The VOD Market | Sell Your Movie PT 3

Given the changes in distribution, as a filmmaker, getting your movie seen and selling is no longer solely the responsibly of a 3rd party distributor. Once you have sharpened your hook and targeted your target audience, your next step is to set up shop in some of the many popular internet based marketplaces.

The Video On Demand Market

Your next step is to determine the appropriate video on demand marketplace for your movie. There are many options for this, including setting up your own internet storefront, joining other filmmakers on a platform or setting up shop in popular Video On Demand marketplaces. Since most VOD outlets do not require an exclusive deal, I recommend getting your movie selling in multiple markets, including iTunes and Amazon.

To do this, you have two options. You can approach each platform individually or you can work through a traditional distributor or a video aggregor. There are pros and cons to each movie distribution approach.

With a traditional distributor, you would only want to sign over your movie if the deal makes more sense than distributing your movie yourself. What makes a good deal? This is really up to you. But the metrics to look for are transparent marketing spends, the distributor’s ability to get you preferred placement in the platforms – and of course, a great track record.

If you go it alone, you will need to perform a lot of the heavy lifting yourself. You may have to pay upfront for encoding fees, Errors and Omissions Insurance and Closed Captioning to name a few.  Later, when your title goes live, you will need to monitor your sales across all platforms.

For more information on how to market and sell your movie, visit www.HowToSellYourMovie.com

Comments

  1. says

    Hi Mario –

    Netflix is in the business to make money. They do this by choosing great movies – movies they can leverage to attract new subscribers and retain current subscribers. The idea that you do not want to make money on your movie would not be appealing to Netflix or the distributors who have a direct deal with Netflix.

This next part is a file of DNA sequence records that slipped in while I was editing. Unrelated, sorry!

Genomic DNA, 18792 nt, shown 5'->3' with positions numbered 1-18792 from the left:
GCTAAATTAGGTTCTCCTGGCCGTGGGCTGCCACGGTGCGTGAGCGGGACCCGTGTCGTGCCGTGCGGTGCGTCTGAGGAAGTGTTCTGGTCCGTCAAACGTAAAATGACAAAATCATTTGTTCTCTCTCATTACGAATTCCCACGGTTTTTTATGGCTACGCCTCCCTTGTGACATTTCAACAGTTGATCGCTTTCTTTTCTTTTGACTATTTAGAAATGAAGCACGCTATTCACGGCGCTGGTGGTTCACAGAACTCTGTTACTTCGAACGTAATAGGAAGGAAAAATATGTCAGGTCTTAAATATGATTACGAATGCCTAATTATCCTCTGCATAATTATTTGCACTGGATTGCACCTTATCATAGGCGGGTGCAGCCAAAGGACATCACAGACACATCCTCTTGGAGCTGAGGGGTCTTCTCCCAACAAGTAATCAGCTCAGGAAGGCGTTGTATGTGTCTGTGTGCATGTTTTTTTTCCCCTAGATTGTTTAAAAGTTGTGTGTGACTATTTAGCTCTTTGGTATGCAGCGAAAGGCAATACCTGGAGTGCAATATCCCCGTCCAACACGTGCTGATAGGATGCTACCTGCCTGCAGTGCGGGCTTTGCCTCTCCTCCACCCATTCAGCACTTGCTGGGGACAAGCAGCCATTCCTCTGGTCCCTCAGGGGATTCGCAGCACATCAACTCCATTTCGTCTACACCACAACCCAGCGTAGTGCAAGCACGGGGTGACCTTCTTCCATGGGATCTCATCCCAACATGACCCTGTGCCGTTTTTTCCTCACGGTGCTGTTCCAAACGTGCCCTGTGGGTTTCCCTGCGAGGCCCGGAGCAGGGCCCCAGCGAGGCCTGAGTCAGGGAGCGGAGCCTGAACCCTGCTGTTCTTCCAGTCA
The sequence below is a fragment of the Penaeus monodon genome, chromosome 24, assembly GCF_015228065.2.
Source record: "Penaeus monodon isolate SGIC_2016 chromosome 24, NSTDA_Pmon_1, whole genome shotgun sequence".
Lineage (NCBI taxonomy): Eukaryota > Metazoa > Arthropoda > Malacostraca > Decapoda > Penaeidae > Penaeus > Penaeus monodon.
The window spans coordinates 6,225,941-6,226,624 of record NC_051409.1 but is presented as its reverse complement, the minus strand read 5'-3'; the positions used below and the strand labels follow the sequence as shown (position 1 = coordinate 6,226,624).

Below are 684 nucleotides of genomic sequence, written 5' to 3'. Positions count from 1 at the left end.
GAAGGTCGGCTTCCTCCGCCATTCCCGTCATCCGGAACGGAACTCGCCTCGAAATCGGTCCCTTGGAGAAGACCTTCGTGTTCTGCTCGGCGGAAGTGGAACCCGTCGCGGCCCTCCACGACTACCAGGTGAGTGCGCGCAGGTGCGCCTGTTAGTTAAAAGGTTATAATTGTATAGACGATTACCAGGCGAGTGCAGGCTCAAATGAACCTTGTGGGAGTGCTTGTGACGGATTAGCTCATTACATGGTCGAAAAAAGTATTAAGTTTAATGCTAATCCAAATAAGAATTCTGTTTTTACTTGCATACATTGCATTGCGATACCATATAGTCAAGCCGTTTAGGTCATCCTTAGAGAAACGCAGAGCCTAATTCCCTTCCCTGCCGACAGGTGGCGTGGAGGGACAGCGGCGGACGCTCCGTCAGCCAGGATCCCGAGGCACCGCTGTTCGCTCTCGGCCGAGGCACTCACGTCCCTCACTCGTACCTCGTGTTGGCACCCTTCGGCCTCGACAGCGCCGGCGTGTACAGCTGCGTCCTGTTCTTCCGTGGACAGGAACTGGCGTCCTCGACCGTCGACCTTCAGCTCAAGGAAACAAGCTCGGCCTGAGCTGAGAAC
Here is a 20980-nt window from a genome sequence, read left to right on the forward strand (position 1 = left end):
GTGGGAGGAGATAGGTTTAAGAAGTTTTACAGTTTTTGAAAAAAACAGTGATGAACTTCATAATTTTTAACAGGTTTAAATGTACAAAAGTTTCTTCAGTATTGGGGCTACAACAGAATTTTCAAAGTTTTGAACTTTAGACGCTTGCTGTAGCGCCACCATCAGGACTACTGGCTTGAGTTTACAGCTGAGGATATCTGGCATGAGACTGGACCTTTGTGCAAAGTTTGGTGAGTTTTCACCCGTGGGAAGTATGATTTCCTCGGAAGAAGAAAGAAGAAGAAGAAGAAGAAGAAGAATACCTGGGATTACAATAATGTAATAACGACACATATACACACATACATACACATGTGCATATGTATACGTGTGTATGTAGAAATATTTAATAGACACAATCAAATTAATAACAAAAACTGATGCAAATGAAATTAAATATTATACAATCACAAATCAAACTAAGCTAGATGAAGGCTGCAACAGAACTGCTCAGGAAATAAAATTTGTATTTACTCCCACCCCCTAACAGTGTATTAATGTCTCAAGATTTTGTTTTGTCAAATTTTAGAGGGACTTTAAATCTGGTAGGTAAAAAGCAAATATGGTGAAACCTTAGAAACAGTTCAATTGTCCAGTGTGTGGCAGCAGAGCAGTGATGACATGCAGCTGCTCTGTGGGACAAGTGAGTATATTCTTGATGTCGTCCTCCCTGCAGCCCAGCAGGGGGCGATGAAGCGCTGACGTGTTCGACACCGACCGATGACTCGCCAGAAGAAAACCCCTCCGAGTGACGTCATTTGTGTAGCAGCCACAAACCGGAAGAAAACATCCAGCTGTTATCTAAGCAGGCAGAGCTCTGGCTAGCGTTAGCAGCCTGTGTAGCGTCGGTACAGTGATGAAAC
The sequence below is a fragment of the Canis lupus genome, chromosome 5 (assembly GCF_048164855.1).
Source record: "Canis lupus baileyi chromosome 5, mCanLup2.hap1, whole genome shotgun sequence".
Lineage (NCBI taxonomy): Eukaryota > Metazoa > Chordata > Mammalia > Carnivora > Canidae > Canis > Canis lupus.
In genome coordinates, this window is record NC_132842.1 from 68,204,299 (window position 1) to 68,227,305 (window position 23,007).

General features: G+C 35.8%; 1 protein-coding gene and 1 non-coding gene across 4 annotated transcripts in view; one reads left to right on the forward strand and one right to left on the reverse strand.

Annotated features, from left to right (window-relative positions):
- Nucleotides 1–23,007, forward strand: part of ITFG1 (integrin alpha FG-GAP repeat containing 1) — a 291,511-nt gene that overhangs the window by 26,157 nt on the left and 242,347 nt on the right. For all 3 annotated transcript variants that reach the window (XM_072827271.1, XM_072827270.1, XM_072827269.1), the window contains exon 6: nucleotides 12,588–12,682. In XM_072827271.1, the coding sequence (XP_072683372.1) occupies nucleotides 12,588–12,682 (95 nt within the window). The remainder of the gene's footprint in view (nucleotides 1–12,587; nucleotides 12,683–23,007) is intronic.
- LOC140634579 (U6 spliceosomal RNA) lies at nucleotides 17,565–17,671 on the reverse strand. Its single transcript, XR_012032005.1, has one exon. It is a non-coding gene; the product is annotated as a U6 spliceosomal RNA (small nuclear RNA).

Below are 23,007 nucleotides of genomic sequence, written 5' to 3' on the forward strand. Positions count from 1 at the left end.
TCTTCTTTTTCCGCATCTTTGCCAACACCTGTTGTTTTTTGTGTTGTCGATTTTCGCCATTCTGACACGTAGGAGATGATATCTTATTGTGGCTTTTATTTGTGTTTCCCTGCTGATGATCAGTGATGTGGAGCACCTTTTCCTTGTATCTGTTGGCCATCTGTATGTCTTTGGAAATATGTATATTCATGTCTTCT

As most people are in the business of making money, my suggestion is to reevaluate your objectives.

  2. Mario Neves says

    Hello Jason,

    I am a young filmmaker working as a freelancer at the moment Directing and Producing movies and Documentaries.
    I do have simple question for you or even can be a bit complicated as well, hope so not.

    I am now involved on a documentary film that is on the post production in the final steps almost ready to be created on DVD format. I would like my movie to be showed on the Netflix and i would like to know how its possible for me to do it if you can tell me.

    I wanna deal with Netflix for that possibility and i do not want any profit of it or even money, i just would like to present and show my movie all over the world for free once is my first big project, so as a first project is what i really want.

    Can you please advise me.

    Best regards

    Mario Neves

  3. Michael Nowell says

    Thanks for the article. My partner and I have been exploring many options for our debut film Rock Bottom Creek. We’ve started developing a loyal cult like following in Florida after a successful theaterical and DVD release but we are looking to expand our reach and hit a larger audience.

  4. says

    Jason,

    Thanks for the comment. I’m an independent filmmaker trying to get some work distributed. I’ll look into Hulu.

    Are you a filmmaker as well?

    michael

  5. says

    It has been my experience that Netflix does not always offer the best deals. Of course, if your movie has some traction (and demand is high) then you may be able to negotiate.

    My preferences at this time are Hulu, Amazon and iTunes.

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